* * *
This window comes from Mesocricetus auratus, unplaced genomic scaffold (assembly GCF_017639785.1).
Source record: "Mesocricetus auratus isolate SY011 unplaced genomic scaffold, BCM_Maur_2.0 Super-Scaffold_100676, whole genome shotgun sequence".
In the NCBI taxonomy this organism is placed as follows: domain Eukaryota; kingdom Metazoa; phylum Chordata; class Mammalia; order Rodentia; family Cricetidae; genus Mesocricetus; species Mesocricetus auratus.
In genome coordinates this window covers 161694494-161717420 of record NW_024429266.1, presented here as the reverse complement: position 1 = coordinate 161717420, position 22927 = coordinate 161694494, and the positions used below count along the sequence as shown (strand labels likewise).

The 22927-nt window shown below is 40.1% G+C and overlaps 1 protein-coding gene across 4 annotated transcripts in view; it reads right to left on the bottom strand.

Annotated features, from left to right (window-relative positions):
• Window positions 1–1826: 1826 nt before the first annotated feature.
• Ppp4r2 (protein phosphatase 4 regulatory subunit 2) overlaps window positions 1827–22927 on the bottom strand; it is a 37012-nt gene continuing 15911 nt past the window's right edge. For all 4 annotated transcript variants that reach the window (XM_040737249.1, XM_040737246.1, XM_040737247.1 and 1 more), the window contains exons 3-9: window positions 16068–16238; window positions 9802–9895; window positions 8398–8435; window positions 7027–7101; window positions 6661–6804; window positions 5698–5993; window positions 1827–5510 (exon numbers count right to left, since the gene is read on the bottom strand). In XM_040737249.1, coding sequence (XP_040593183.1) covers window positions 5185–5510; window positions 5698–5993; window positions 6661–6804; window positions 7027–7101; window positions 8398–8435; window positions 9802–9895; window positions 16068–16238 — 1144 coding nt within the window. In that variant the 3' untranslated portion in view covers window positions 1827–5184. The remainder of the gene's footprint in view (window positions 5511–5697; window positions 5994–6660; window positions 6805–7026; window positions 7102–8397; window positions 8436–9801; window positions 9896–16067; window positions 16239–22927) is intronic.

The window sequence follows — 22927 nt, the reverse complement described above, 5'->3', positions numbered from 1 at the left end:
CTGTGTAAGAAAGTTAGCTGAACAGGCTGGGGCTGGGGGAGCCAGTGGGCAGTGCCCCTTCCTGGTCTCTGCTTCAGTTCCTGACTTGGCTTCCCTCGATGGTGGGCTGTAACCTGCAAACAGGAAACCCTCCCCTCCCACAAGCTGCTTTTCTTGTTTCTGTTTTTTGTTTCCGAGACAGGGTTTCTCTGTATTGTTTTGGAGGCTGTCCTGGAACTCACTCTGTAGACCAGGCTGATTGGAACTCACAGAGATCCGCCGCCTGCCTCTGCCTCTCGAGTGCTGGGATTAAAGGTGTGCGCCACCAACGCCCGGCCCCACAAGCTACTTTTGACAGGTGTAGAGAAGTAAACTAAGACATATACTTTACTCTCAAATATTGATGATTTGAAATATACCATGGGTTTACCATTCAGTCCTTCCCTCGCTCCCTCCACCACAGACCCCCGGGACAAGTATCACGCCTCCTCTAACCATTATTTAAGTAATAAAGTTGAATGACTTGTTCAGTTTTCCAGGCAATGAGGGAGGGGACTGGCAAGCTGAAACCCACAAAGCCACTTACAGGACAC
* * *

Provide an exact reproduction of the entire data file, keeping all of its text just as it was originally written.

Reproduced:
This window comes from Mesocricetus auratus, unplaced genomic scaffold (assembly GCF_017639785.1).
Source record: "Mesocricetus auratus isolate SY011 unplaced genomic scaffold, BCM_Maur_2.0 Super-Scaffold_100676, whole genome shotgun sequence".
In the NCBI taxonomy this organism is placed as follows: domain Eukaryota; kingdom Metazoa; phylum Chordata; class Mammalia; order Rodentia; family Cricetidae; genus Mesocricetus; species Mesocricetus auratus.
In genome coordinates this window covers 161694494-161717420 of record NW_024429266.1, presented here as the reverse complement: position 1 = coordinate 161717420, position 22927 = coordinate 161694494, and the positions used below count along the sequence as shown (strand labels likewise).

The 22927-nt window shown below is 40.1% G+C and overlaps 1 protein-coding gene across 4 annotated transcripts in view; it reads right to left on the bottom strand.

Annotated features, from left to right (window-relative positions):
• Window positions 1–1826: 1826 nt before the first annotated feature.
• Ppp4r2 (protein phosphatase 4 regulatory subunit 2) overlaps window positions 1827–22927 on the bottom strand; it is a 37012-nt gene continuing 15911 nt past the window's right edge. For all 4 annotated transcript variants that reach the window (XM_040737249.1, XM_040737246.1, XM_040737247.1 and 1 more), the window contains exons 3-9: window positions 16068–16238; window positions 9802–9895; window positions 8398–8435; window positions 7027–7101; window positions 6661–6804; window positions 5698–5993; window positions 1827–5510 (exon numbers count right to left, since the gene is read on the bottom strand). In XM_040737249.1, coding sequence (XP_040593183.1) covers window positions 5185–5510; window positions 5698–5993; window positions 6661–6804; window positions 7027–7101; window positions 8398–8435; window positions 9802–9895; window positions 16068–16238 — 1144 coding nt within the window. In that variant the 3' untranslated portion in view covers window positions 1827–5184. The remainder of the gene's footprint in view (window positions 5511–5697; window positions 5994–6660; window positions 6805–7026; window positions 7102–8397; window positions 8436–9801; window positions 9896–16067; window positions 16239–22927) is intronic.

The window sequence follows — 22927 nt, the reverse complement described above, 5'->3', positions numbered from 1 at the left end:
CTGTGTAAGAAAGTTAGCTGAACAGGCTGGGGCTGGGGGAGCCAGTGGGCAGTGCCCCTTCCTGGTCTCTGCTTCAGTTCCTGACTTGGCTTCCCTCGATGGTGGGCTGTAACCTGCAAACAGGAAACCCTCCCCTCCCACAAGCTGCTTTTCTTGTTTCTGTTTTTTGTTTCCGAGACAGGGTTTCTCTGTATTGTTTTGGAGGCTGTCCTGGAACTCACTCTGTAGACCAGGCTGATTGGAACTCACAGAGATCCGCCGCCTGCCTCTGCCTCTCGAGTGCTGGGATTAAAGGTGTGCGCCACCAACGCCCGGCCCCACAAGCTACTTTTGACAGGTGTAGAGAAGTAAACTAAGACATATACTTTACTCTCAAATATTGATGATTTGAAATATACCATGGGTTTACCATTCAGTCCTTCCCTCGCTCCCTCCACCACAGACCCCCGGGACAAGTATCACGCCTCCTCTAACCATTATTTAAGTAATAAAGTTGAATGACTTGTTCAGTTTTCCAGGCAATGAGGGAGGGGACTGGCAAGCTGAAACCCACAAAGCCACTTACAGGACAC